Lordstown must say ‘yes’ on Tuesday

Tuesday, voters in Lordstown will cast ballots on seven referendum zoning change issues that, if defeated, will put an end to a promise of more than 1,000 sorely needed new local jobs.

Without the necessary zoning change on seven large parcels of land totaling 290 acres in Lordstown, TJX likely will pull the plug on construction and development of its planned new distribution center that could act as somewhat of a midwest headquarters for the giant retailer. If the measures are defeated, the company instead will likely head east to implement Plan B in western Pennsylvania and Trumbull County will lose.

Undeniably, if this issue were presented in many other local communities, its welcome would have been a no brainer. For the Lordstown mayor and many members of council it was. The zoning change from residential to commercial was granted in June by a council vote of 3-2. (Council members Karen Jones and Robert Bond voted no. Ronald Radtka abstained because a conflict of interest, as he owns part of the land in question.)

Not so, however, for 160 or so residents who signed each of the seven petitions led by opposing residents Brett and Kathy Dickson and Councilwoman Jones.

We urge voters to vote yes seven times on Tuesday. A “yes” vote supports the zoning change for the TJX development.

A “no” vote would stop the rezoning plan and essentially stop the planned new development on this land.

Despite support from most of village council, the village’s zoning commission that approved the rezoning from residential to commercial in May, a vast number of elected state and federal officials, area business and economic leaders and countless Lordstown residents — not to mention all the people that own the parcels of land — this issue is hardly a done deal.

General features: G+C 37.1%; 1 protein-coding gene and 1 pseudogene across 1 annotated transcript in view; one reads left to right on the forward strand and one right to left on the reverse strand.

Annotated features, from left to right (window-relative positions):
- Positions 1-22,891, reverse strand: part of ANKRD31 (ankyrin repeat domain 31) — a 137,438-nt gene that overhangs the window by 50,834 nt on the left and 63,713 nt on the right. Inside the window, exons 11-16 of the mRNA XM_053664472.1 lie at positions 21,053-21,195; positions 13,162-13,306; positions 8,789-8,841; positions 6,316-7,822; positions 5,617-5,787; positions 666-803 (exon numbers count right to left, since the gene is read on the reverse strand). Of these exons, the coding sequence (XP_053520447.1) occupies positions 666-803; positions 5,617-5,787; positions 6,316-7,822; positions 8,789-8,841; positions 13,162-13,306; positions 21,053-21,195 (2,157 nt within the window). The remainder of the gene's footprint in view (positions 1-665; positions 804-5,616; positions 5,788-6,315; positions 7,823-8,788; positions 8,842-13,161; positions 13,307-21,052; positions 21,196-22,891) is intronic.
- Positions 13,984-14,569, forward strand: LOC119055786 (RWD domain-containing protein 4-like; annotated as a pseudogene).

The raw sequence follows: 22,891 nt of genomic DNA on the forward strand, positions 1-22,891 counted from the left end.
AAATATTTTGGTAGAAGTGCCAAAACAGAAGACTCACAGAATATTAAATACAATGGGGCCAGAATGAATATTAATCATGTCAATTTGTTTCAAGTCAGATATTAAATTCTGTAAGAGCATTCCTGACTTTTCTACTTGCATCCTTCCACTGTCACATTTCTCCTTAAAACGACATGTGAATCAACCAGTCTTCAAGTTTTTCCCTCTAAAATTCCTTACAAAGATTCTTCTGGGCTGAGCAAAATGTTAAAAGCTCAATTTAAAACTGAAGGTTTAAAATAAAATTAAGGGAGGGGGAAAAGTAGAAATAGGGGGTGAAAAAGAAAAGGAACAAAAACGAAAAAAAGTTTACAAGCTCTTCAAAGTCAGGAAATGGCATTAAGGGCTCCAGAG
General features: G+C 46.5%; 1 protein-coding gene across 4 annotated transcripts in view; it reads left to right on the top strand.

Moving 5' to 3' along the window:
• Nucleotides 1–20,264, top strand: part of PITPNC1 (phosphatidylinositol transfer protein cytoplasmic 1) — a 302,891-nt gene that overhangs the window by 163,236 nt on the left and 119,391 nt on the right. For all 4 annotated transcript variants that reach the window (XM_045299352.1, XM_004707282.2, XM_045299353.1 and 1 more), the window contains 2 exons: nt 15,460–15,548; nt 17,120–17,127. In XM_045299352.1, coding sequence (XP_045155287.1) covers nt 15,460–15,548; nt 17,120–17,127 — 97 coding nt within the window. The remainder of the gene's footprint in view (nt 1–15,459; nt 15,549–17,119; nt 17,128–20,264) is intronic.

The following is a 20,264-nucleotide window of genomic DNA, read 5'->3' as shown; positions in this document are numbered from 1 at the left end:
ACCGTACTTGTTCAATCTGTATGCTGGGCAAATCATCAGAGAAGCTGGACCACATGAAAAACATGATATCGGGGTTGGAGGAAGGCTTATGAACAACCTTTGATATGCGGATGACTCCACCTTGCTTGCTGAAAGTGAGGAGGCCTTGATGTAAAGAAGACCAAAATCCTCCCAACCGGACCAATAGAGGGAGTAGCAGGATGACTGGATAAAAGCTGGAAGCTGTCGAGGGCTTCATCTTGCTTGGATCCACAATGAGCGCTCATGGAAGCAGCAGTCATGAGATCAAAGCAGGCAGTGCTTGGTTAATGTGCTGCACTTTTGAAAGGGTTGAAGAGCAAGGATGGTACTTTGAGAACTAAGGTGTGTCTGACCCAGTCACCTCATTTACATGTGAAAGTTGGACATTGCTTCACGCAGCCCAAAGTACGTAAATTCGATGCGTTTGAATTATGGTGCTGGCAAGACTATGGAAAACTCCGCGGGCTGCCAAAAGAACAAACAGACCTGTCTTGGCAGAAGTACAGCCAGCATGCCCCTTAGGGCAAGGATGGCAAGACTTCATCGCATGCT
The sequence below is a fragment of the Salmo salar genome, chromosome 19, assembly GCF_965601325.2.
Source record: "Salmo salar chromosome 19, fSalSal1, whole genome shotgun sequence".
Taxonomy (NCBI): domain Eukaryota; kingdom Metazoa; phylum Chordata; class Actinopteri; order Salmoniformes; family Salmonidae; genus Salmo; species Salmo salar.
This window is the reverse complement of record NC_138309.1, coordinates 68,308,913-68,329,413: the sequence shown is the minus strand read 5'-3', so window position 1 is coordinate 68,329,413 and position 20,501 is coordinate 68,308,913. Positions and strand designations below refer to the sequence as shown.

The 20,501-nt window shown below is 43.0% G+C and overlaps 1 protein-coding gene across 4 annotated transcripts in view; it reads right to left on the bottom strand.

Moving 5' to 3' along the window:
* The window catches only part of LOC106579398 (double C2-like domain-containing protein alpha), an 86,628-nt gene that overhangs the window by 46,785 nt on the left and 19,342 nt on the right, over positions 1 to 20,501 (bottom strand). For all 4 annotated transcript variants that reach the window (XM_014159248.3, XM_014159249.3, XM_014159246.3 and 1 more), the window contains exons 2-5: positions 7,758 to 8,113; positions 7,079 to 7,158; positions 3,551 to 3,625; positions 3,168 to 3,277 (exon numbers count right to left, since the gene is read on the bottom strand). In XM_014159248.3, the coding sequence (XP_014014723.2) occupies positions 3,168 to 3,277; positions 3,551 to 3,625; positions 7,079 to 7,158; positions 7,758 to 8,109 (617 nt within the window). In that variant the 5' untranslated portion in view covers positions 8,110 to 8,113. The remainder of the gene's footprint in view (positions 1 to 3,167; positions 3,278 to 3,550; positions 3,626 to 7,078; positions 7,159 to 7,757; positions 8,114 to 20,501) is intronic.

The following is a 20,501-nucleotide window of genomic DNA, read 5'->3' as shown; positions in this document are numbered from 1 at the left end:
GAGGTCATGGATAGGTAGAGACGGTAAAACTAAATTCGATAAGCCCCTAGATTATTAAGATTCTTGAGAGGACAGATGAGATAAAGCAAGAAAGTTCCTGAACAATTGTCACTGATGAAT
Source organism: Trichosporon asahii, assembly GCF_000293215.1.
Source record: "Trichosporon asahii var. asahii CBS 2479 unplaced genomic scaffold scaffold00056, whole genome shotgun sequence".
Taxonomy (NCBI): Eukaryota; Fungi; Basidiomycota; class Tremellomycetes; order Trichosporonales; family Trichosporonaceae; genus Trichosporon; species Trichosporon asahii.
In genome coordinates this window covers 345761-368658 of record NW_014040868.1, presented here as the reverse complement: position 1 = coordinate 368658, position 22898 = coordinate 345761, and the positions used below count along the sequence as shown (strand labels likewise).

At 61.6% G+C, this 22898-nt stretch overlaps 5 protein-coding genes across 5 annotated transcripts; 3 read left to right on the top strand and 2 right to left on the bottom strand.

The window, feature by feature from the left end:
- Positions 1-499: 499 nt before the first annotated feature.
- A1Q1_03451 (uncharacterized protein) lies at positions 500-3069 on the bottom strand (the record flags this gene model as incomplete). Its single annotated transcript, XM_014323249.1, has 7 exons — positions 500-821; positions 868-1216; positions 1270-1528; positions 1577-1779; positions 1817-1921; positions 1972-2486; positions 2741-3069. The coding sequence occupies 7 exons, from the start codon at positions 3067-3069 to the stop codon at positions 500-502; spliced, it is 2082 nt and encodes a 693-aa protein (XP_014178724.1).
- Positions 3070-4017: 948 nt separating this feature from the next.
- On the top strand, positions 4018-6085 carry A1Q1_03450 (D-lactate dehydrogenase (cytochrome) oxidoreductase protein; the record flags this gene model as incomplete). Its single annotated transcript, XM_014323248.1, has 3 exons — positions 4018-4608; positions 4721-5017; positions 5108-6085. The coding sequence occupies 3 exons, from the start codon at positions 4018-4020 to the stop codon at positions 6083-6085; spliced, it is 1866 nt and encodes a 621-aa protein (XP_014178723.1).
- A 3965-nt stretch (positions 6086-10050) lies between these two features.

That’s why Lordstown residents must turn out to support the issue Tuesday. Every vote is vitally important and its passage should not be taken for granted.

Let’s examine the issue.

The location at Ellsworth Bailey and Hallock Young roads is near the turnpike, allowing trucks to enter and exit the facility without traveling on village surface streets. Further, the parcels of land in question are already abutted by highways and industrial properties in an area that screams industrial zoning.

Still, TJX has promised that sound and visibility buffers will be maintained so surrounding homes will not be affected.

Within the facility is planned 30,000 square feet of office space. Certainly, the company would not be going to the great expense and effort to purchase, rezone and build this giant facility without plans to follow through as a good neighbor and good employer.

Residents also should remember that in government, “industrial use” zoning is considered the highest and best use. That is what subdivisions like Lordstown should aspire to acquire. It means good things for the tax base and for future development. Obviously that means very good things for the taxpayers who hope to be able to live in a community with good roads, schools and jobs, without bearing the brunt of these expenses themselves.

Further, only economic growth like this will drive residential development.

At a time when jobs are fleeing our market — let’s not forget the recent cuts at the Lordstown GM complex and all the ancillary businesses, last week’s announcement of the looming loss of 388 jobs at Northside Medical Center and the loss of large retail establishments like Kmart — shouldn’t we be welcoming the promises of development and jobs from TJX?

Lordstown voters must vote smart on Tuesday. Turn out and say “yes” to maintain the zoning change that will open the door on economic growth.